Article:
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New Utah prison boss wants to 'work hard for everybody'
This is an archived article that was published on sltrib.com in 2013, and information in the article may be outdated. It is provided only for personal research purposes and may not be reprinted.

Don't be surprised to see Rollin E. Cook in a correction's officer uniform on Fridays.

Suit and tie will be standard dress the rest of the week, but the new director of the Utah Department of Corrections has decided to don his uniform that day to demonstrate his connection to rank-and-file employees.

"It's part of what I've done and represents a part of our organization," said Cook, who is a certified correctional officer, on a recent Friday. "This is a symbol that I'm with the ground-level staff as well."

Since being named director Cook has moved swiftly to signal a change in leadership style for the department, which faces the prospect of monumental change as the Utah Legislature considers relocating the state's main prison facility amid closer scrutiny of its operations.

Cook, a former Salt Lake County Sheriff's deputy and jail commander, emerged as the top candidate from a pool of more than 60 applicants for the post. Among his strengths: As a consultant with the National Institution of Corrections, Cook taught a best-practices course on how to open new institutions and assisted with the opening of 10 new correctional facilities in other states. Closer to home, Cook played a key role with the opening of the Salt Lake County Metro Jail and the reopening of the Oxbow facility.

"My role is not to make the decision about whether to move but to be an advisor to [the prison relocation board], the governor and legislators about information they need to make that decision," Cook said. "I can be a subject matter expert to them, and if they decide they are going to move, I have experience" with that.

"If the prison is not moved, I believe I have the experience to work with local agencies to make the very best product we can," Cook said.

The coach •Cook was born in Midvale and given a first name that comes with a backstory.

Rollin "Hook" Reser, his mother's cousin, was a talented baseball player whose goal was to play professionally. According to Cook, Reser was already being scouted by the Los Angeles Dodgers when he was diagnosed at age 15 with an aggressive cancer. Doctors had to amputate both of Reser's legs. A photo in the Sept. 22, 1960, Torrance Press shows former Dodger outfielder Carl Furillo visiting Reser in the hospital after the first surgery. Cook says the organization later allowed Reser to sit with the team in the dugout during a game. Reser died in 1962 at age 17.

Cook said he was the first boy to come along in the family after that devastating loss and as he tells the story, Cook breaks down for a moment and you learn something about him: family and community matter deeply.

Cook, 46, credits his father, who was a plumber, with teaching him the importance of hard work and taking care of employees. Good coaches — in particular, Roger Hatfield, who coached Cook in baseball and basketball — taught him how to work well with others and the important lesson that when you fall short, you get back up and try again.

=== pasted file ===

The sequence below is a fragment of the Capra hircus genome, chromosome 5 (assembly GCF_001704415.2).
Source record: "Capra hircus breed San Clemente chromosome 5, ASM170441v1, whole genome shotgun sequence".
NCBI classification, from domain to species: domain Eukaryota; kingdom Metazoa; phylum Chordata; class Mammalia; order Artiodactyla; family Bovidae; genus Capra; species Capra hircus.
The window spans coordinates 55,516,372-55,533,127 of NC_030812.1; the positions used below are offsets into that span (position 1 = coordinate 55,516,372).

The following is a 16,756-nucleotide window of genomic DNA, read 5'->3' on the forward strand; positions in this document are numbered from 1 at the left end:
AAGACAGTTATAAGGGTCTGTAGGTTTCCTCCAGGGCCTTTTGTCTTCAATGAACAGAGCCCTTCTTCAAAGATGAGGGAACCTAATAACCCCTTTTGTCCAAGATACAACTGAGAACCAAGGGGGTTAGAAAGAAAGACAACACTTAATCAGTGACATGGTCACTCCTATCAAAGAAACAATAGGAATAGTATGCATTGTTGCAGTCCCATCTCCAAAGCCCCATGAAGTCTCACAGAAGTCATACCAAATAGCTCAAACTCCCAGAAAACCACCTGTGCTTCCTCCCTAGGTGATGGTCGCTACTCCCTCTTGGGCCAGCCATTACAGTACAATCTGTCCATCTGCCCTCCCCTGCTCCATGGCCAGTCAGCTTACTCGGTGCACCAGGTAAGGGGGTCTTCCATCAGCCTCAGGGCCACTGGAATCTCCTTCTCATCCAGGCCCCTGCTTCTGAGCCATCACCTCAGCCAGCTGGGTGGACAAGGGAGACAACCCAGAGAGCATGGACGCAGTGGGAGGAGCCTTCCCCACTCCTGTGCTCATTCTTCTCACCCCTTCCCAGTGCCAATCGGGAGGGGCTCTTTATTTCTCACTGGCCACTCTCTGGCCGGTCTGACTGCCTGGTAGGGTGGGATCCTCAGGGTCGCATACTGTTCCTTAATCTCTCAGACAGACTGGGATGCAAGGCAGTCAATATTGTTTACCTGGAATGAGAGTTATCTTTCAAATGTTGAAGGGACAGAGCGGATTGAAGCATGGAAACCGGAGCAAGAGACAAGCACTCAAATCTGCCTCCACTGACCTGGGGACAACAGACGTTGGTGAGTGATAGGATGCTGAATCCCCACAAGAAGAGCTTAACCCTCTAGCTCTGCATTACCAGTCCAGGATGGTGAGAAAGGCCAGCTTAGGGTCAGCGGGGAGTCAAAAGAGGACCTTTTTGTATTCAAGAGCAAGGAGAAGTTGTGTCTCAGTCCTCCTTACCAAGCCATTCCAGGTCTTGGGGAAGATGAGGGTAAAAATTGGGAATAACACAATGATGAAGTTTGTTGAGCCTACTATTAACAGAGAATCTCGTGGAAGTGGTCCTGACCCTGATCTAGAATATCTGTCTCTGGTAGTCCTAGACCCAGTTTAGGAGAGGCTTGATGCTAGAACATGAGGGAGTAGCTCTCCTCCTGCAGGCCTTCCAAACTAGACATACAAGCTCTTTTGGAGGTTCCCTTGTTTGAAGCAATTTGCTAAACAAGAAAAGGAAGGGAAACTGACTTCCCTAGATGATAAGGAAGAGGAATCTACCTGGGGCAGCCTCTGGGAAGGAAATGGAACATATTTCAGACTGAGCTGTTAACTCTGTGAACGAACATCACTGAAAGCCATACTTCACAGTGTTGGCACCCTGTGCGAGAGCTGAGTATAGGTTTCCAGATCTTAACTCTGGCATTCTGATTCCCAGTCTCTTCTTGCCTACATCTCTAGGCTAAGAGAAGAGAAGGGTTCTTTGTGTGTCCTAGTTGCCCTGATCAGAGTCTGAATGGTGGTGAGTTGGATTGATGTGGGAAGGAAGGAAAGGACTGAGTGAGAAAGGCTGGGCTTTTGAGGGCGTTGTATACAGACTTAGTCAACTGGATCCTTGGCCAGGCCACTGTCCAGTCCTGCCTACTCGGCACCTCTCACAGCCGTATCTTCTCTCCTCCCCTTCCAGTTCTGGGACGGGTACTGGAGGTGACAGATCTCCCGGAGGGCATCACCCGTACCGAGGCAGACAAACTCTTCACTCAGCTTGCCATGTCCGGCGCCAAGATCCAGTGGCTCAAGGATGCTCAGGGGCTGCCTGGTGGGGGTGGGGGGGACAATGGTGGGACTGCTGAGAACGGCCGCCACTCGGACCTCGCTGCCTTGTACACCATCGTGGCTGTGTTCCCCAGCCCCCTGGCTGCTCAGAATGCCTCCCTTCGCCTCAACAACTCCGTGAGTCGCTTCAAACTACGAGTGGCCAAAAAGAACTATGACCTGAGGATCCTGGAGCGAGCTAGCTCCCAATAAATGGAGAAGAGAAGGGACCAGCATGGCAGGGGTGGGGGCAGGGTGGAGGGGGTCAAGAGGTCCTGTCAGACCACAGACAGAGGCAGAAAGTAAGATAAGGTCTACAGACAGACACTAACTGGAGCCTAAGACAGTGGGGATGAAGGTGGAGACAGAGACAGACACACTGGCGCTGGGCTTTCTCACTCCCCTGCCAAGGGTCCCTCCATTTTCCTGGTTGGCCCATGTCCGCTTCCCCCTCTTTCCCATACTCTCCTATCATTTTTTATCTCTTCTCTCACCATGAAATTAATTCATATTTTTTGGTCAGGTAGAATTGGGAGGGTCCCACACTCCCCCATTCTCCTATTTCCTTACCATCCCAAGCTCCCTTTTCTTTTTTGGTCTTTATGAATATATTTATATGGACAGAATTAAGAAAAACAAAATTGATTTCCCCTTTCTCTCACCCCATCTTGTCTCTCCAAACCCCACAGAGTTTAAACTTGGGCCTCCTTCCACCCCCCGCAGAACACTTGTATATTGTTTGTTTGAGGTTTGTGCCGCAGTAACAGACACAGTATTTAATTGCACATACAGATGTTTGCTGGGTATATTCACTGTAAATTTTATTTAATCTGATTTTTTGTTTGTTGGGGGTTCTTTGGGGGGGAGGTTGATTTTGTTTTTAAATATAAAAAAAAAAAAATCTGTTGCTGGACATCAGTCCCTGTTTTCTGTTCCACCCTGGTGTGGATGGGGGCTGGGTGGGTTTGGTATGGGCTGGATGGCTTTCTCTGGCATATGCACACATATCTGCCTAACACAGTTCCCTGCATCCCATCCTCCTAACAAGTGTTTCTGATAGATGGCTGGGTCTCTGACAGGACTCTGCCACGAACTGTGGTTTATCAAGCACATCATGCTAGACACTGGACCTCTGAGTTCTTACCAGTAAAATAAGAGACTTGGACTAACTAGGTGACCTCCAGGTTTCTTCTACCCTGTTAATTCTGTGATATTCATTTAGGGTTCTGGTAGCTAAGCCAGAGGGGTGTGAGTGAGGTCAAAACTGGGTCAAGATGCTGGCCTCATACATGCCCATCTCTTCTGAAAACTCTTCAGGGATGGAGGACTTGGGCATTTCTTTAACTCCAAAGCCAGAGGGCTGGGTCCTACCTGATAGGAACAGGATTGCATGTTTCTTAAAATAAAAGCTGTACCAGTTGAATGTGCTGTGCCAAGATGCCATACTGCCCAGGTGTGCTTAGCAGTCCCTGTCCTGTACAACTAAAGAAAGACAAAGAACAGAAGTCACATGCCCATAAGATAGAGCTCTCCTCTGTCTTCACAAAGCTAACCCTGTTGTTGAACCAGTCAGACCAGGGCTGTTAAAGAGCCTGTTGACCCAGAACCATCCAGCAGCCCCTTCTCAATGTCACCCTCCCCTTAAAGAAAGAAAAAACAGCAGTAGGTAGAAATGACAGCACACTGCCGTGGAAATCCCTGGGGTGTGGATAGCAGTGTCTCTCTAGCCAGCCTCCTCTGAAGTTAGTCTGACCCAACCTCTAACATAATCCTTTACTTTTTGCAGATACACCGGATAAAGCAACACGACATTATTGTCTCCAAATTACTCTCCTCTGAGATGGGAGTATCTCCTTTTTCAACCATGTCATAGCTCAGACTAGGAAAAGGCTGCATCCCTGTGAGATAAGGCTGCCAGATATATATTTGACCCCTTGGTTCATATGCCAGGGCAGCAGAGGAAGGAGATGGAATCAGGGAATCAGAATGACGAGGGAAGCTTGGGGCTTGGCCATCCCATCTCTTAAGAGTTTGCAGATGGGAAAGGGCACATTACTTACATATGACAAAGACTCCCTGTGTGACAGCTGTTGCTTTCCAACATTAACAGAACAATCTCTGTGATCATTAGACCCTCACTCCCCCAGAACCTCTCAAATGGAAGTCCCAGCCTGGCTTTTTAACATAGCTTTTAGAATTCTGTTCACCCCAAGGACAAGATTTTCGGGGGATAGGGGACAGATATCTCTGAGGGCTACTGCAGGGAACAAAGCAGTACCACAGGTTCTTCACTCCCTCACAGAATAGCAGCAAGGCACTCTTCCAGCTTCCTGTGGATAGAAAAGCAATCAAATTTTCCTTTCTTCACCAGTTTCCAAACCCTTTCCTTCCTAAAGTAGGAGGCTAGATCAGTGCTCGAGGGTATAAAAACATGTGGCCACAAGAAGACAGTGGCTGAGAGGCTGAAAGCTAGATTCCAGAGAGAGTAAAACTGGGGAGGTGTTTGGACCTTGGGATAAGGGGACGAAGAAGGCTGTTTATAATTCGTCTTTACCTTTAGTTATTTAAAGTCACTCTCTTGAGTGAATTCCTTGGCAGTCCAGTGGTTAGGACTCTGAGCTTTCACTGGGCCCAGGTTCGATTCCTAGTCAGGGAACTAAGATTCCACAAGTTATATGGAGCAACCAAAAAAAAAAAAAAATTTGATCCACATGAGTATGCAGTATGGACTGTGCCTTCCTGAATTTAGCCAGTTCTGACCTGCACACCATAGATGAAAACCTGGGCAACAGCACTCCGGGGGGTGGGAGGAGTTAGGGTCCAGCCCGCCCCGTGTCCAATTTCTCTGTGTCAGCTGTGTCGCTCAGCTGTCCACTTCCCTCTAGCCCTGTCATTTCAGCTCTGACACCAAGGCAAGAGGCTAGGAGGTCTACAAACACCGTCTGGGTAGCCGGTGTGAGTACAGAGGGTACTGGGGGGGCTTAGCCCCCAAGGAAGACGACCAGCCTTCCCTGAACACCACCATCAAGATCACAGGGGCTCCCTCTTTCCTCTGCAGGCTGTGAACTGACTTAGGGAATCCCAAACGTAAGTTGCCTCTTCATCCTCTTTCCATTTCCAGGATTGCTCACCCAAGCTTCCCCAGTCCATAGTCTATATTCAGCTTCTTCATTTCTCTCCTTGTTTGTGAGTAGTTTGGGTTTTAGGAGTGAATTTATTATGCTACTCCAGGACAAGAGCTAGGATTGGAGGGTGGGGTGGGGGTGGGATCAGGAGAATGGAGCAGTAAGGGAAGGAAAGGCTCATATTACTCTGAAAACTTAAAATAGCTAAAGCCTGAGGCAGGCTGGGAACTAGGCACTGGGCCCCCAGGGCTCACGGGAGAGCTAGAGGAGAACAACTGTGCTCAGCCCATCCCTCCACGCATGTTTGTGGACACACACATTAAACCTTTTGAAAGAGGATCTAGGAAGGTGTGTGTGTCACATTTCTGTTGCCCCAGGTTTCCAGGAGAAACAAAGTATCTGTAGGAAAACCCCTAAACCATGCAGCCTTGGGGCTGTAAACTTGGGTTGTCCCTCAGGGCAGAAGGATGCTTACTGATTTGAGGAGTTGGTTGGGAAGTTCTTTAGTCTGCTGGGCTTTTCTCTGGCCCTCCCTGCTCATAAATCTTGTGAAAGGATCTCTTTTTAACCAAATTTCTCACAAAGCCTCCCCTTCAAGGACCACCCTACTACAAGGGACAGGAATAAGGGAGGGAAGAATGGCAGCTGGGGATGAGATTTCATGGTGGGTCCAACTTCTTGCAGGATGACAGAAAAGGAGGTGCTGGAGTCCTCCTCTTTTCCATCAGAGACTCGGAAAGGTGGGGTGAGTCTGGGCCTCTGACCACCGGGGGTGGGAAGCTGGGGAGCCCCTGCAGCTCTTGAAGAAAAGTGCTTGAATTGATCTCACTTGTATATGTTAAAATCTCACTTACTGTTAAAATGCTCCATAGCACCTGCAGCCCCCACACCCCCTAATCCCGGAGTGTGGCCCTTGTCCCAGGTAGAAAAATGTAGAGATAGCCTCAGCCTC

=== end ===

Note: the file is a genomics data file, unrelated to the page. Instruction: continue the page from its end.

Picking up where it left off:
One time, Cook was sitting on the bench crying because he had just struck out. It didn't help that the team's coach was yelling at him and needed him to pull himself together to play first base. Hatfield, who had coached Cook in basketball, had a son on the team and was watching the game from the bleachers. He came down, put his arm around Cook and calmed him down. Cook said Hatfield told him a day would come when he would realize baseball should be nothing but a source of fun in life: "You're going to be just fine. Now get out there and play."

Cook said the moment provided a lasting example of the difference a person who cares, and shows it the right way, can make.

Cook graduated from Hillcrest High School and attended the University of Utah for a few years before taking a job with the Salt Lake County Sheriff's department to support his family. Cook later completed a bachelor's degree from Columbia College and a master's degree from the University of Phoenix.

"When I teach classes, I say I didn't grow up pulling a red wagon and saying I was going to be a correctional officer," Cook said. It was the late 1980s, his wife was expecting their first child and he was "looking for a solid job" that was honorable and came with good benefits. Law enforcement fit that short list.

He paid his own way through the peace officer training program and quickly felt he could make a career for himself in law enforcement.

"I could see a lot of future there in being able to help people," said Cook.

Cook spent 23 years with the sheriff's department, retiring as a chief deputy in 2012. Among those in the audience at the retirement party: Coach Hatfield.

"I ended up having the opportunity to promote and to work on great projects," he said of those two decades. "Had someone not believed in me, I wouldn't have had this opportunity to be in this [new] position. ... I understand the magnitude of it and will never take it for granted and continue to work hard for everybody."

He is a husband and a father to four children, the oldest of whom has autism and the reason for Cook's involvement with the Autism Speaks chapter in Utah. For the past two decades, Cook has been a devoted volunteer sports coach — basketball, baseball and soccer.

"I think it's important to be involved in the community in positive ways," he said.

With his new job and its time demands, though, Cook has given up the teaching and consulting jobs and says he'll settle now for being an assistant coach.

Servant leadership •Cook spent his first weeks on the job traveling around the state to meet with corrections and Adult Probation and Parole employees, listen to their concerns and share his leadership philosophy.